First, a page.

Senin, 02 Juni 2008

Saab 9-5 Aero Review

Top Gear 9-5 Aero

By P.J. McCombs

Saab may have been "Born from Jets," but there's little about the brand's current offerings that you'd call state-of-the-art. The 9-3 has changed little since its ‘03 introduction. The 9-7X dates back to the ‘02 Chevy TrailBlazer. And the 9-5 has been stuck in holding pattern since ‘98. I recently tested a 9-5 to see if the quirky car lives up to its high tech brand proposition. My range-topping tester's trim designation: "Aero." That pounding sound you hear is GM's marketers driving home the high-altitude hype.

Luxury sedan buyers tend to place beauty at the top of their list of priorities. Fortunately, the 9-5's lines have worn well over the past nine years. But they have, well, worn. In 2006, Saab applied a masked-rider makeover to the front fascia. The result: a familiar face wearing Ray-Bans. In today's world of flame-surfaced shapes, it's not enough. The Saab's crisp, formal three-box shape lacks presence, and displays less than modern panel gaps.

Unfortunately, the 9-5's exterior is the apex of its aesthetics. Stepping into the cabin admits you to the Museum of Premium Interior Materials, circa 1997. The 9-5's instrument panel is utterly artless, a drab plastic escarpment with scatter-shot secondary controls. Buttons and knobs feel hollow to the touch, and a single cupholder collapses loosely out of the dash. Born from a U.S. Airways galley, perhaps.

With petrified polymers filling your peripheral vision, it's difficult to feel much love at the 9-5's helm. Is that a Suzuki Forenza's mirror-adjuster pod? It is! Assessed discretely, some of the cabin's bits delight. Chief among these are the 9-5's seats. The chairs are wide, soft and all-day supportive: a welcome departure from the Teutonic class norm. Ditto the large windows and low beltline, which afford an airy view out. Passenger space is first-class.

I'll avoid the usual hoopla over the 9-5's console-mounted ignition, and focus instead on what happens when you twist it: turbulence. On paper, the Aero's 260-horse, 2.3-liter turbo four seems like a timely alternative (20/30 mpg med stick) to the thirsty sixes and V8's common to this class. In person, the mini-mill idles with an economy car's dry, raspy drone, sending the wrong sort of tingles up your spine in the process. In a car that purports to rival 528is and E350s, what we have here is a failure to communicate.

Despite its hopelessly proletarian character, the 9-5's engine has its charms; specifically, its ability to inhale straightaways in strong, gratifying lunges. Unfortunately, with the standard five-speed manual transmission, such efforts are accompanied by strong, less-than-gratifying lunges towards the hedgerows. Torque steer, the tendency for the front wheels to squirm in a rubber-smoking hunt for traction, is obvious by its presence.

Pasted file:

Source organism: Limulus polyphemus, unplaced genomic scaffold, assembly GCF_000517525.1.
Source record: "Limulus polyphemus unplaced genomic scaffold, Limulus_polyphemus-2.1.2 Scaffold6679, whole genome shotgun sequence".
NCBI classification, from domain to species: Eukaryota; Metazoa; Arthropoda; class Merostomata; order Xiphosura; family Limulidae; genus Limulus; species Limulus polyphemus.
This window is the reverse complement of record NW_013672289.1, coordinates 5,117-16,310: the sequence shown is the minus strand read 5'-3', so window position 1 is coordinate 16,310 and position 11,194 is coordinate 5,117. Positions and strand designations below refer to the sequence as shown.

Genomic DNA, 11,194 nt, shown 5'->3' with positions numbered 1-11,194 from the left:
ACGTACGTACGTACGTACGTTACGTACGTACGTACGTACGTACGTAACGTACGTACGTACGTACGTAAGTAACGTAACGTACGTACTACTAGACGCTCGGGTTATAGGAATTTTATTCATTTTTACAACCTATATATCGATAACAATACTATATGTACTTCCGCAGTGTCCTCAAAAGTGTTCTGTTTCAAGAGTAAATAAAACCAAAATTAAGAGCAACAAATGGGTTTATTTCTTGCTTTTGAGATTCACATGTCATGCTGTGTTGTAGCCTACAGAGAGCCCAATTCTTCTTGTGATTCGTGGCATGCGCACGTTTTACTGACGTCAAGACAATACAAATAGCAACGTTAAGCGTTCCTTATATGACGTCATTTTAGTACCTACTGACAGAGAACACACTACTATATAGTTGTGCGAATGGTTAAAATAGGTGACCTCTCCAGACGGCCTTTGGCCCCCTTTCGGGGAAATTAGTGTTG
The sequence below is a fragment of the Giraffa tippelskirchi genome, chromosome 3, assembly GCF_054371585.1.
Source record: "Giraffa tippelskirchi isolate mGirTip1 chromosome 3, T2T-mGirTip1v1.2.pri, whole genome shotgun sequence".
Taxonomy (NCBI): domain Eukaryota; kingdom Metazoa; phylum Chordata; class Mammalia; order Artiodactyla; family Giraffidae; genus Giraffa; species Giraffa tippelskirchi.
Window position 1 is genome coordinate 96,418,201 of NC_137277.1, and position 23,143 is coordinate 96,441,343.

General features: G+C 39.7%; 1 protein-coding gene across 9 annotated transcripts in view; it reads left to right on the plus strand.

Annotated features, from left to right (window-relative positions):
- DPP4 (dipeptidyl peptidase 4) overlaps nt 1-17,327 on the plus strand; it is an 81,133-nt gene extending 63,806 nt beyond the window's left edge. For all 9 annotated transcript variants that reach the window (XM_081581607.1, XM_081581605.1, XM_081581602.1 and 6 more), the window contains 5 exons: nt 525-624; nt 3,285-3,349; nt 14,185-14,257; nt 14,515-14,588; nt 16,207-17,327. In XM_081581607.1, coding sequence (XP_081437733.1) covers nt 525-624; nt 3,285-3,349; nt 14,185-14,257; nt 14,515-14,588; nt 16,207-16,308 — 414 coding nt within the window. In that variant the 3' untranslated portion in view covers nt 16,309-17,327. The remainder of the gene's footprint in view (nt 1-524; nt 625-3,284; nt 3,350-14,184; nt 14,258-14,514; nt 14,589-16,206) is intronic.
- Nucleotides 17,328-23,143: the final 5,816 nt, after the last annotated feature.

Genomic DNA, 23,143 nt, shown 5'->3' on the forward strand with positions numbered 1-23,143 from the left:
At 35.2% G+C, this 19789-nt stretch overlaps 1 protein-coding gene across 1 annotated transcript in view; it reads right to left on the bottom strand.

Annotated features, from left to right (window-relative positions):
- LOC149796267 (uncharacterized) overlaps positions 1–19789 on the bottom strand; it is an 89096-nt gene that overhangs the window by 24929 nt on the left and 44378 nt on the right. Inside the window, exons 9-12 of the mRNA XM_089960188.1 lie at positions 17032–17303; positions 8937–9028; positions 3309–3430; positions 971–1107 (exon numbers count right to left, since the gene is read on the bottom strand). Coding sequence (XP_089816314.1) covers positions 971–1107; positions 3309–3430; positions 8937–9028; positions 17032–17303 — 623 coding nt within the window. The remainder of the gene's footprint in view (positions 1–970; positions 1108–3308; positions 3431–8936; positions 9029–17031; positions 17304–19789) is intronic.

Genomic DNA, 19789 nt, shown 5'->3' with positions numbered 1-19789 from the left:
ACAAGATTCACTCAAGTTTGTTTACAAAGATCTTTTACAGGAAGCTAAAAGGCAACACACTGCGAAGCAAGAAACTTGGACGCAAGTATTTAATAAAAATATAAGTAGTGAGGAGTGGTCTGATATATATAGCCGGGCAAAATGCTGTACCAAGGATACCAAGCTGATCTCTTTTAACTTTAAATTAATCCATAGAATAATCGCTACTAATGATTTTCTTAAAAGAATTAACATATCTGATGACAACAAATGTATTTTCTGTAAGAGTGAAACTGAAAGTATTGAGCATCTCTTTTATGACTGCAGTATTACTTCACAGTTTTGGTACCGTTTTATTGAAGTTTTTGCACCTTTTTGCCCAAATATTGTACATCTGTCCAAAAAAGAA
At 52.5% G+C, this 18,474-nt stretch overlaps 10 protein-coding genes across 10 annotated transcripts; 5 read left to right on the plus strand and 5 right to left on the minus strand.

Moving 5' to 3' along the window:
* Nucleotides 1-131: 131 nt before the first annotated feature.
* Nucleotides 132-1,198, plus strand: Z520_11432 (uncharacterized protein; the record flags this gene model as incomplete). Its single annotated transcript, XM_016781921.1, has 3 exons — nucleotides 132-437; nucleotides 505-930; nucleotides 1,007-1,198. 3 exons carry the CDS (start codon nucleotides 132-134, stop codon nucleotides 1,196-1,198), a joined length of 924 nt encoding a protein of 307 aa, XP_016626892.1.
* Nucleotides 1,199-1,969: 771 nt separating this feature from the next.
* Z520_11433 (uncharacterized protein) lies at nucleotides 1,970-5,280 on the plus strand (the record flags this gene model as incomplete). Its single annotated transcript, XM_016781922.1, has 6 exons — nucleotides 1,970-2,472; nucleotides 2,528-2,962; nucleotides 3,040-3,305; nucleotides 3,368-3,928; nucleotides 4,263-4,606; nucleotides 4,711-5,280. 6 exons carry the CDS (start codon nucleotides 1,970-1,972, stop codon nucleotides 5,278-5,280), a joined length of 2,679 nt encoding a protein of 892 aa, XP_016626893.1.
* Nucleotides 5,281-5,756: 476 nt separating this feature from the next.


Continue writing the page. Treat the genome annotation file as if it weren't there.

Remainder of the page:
Thus, while I normally implore shoppers to consider the stick shift rather than defaulting to the automatic, I'm flip-flopping this time. The autobox quells the 9-5's tendency to torque steer and spares you the numb, ambiguous shift action typical of Saab sticks.

You might expect the 9-5's driven front wheels to spoil its handling, too. In fact, its at-the-limit behavior is remarkably poised. The Aero benefits from a lower chassis (10mm), firmer springs and more aggressive shock absorbers. Hustled around a closed course, the Aero exhibits surprisingly gluey grip and a wispy, tossable nature that eludes most German iron.

Driven below the limit, however, the Aero feels significantly less graceful. Its power-assisted rack and pinion steering is precise enough but over-light, and there's a gritty, insubstantial quality to this aged platform's ride. Arthritis? More like Parkinson's. Textured surfaces feed a steady stream of high-frequency shivers through the 9-5's structure and steering column. Combined with the tingly engine vibes, this car's manners are better compared with Mazda than Mercedes.

Which brings me to a pointed question for prospective 9-5 buyers: why buy a new Aero when you can spend Mazda6 money on virtually the same car, used? For $25k, a low-mileage 2005 Sport Wagon certainly represents a more interesting (and roomier, more agile) family taxi than the CamCord.

Moreover, as competition for the current 5-Series and Infiniti M, the Aero is worse than marginal; it's a curio, an irrelevance. No discerning luxury buyer would suffer the 9-5's downscale tactile sensations, and the Birkenstock-shod professors who used to resonate with Saab's brand values are now tooling around in Prii.

So what does the future hold for the 9-5? Um… nothing, really, unless you're squinting into the hazy distance that is model year 2009. That year's all-new 9-5, built on GM's Epsilon 2 platform, must be a true flagship product. It has to be evocative in design, unique in character and engaging on the road. Otherwise, Saab's promises will continue to ring more hollow than a Viggen's intake nacelle, and must eventually fall silent.